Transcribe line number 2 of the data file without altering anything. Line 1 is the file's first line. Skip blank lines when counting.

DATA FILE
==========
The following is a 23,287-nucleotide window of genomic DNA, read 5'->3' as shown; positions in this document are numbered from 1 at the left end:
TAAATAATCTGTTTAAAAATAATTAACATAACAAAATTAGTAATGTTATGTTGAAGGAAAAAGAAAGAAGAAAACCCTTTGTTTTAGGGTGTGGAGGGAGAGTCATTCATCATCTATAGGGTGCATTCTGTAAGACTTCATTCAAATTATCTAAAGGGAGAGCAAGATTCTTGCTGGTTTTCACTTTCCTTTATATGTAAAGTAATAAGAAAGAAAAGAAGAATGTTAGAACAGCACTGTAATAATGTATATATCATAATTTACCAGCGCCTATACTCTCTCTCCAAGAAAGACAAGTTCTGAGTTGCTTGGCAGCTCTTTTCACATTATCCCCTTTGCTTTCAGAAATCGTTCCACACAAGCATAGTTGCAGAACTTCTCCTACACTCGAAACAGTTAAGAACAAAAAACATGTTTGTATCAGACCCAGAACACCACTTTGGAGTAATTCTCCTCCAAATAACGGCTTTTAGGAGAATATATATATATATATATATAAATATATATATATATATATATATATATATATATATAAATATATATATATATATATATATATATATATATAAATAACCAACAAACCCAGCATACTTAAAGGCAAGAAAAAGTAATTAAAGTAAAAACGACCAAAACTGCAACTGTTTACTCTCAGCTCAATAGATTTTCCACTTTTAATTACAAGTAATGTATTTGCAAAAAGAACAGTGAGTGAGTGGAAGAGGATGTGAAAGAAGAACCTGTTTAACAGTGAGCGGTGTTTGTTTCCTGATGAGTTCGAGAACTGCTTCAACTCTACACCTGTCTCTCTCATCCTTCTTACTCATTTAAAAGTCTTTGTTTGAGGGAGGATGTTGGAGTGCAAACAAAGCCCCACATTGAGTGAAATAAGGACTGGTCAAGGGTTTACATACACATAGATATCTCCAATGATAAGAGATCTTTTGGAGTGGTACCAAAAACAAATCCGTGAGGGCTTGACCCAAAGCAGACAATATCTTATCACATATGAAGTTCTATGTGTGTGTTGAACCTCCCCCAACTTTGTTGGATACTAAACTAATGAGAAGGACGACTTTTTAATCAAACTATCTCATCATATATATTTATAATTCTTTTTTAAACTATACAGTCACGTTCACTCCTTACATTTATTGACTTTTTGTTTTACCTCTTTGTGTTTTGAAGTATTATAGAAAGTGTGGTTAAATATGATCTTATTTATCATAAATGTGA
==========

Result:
TAAATAATCTGTTTAAAAATAATTAACATAACAAAATTAGTAATGTTATGTTGAAGGAAAAAGAAAGAAGAAAACCCTTTGTTTTAGGGTGTGGAGGGAGAGTCATTCATCATCTATAGGGTGCATTCTGTAAGACTTCATTCAAATTATCTAAAGGGAGAGCAAGATTCTTGCTGGTTTTCACTTTCCTTTATATGTAAAGTAATAAGAAAGAAAAGAAGAATGTTAGAACAGCACTGTAATAATGTATATATCATAATTTACCAGCGCCTATACTCTCTCTCCAAGAAAGACAAGTTCTGAGTTGCTTGGCAGCTCTTTTCACATTATCCCCTTTGCTTTCAGAAATCGTTCCACACAAGCATAGTTGCAGAACTTCTCCTACACTCGAAACAGTTAAGAACAAAAAACATGTTTGTATCAGACCCAGAACACCACTTTGGAGTAATTCTCCTCCAAATAACGGCTTTTAGGAGAATATATATATATATATATATAAATATATATATATATATATATATATATATATATATAAATATATATATATATATATATATATATATATATAAATAACCAACAAACCCAGCATACTTAAAGGCAAGAAAAAGTAATTAAAGTAAAAACGACCAAAACTGCAACTGTTTACTCTCAGCTCAATAGATTTTCCACTTTTAATTACAAGTAATGTATTTGCAAAAAGAACAGTGAGTGAGTGGAAGAGGATGTGAAAGAAGAACCTGTTTAACAGTGAGCGGTGTTTGTTTCCTGATGAGTTCGAGAACTGCTTCAACTCTACACCTGTCTCTCTCATCCTTCTTACTCATTTAAAAGTCTTTGTTTGAGGGAGGATGTTGGAGTGCAAACAAAGCCCCACATTGAGTGAAATAAGGACTGGTCAAGGGTTTACATACACATAGATATCTCCAATGATAAGAGATCTTTTGGAGTGGTACCAAAAACAAATCCGTGAGGGCTTGACCCAAAGCAGACAATATCTTATCACATATGAAGTTCTATGTGTGTGTTGAACCTCCCCCAACTTTGTTGGATACTAAACTAATGAGAAGGACGACTTTTTAATCAAACTATCTCATCATATATATTTATAATTCTTTTTTAAACTATACAGTCACGTTCACTCCTTACATTTATTGACTTTTTGTTTTACCTCTTTGTGTTTTGAAGTATTATAGAAAGTGTGGTTAAATATGATCTTATTTATCATAAATGTGA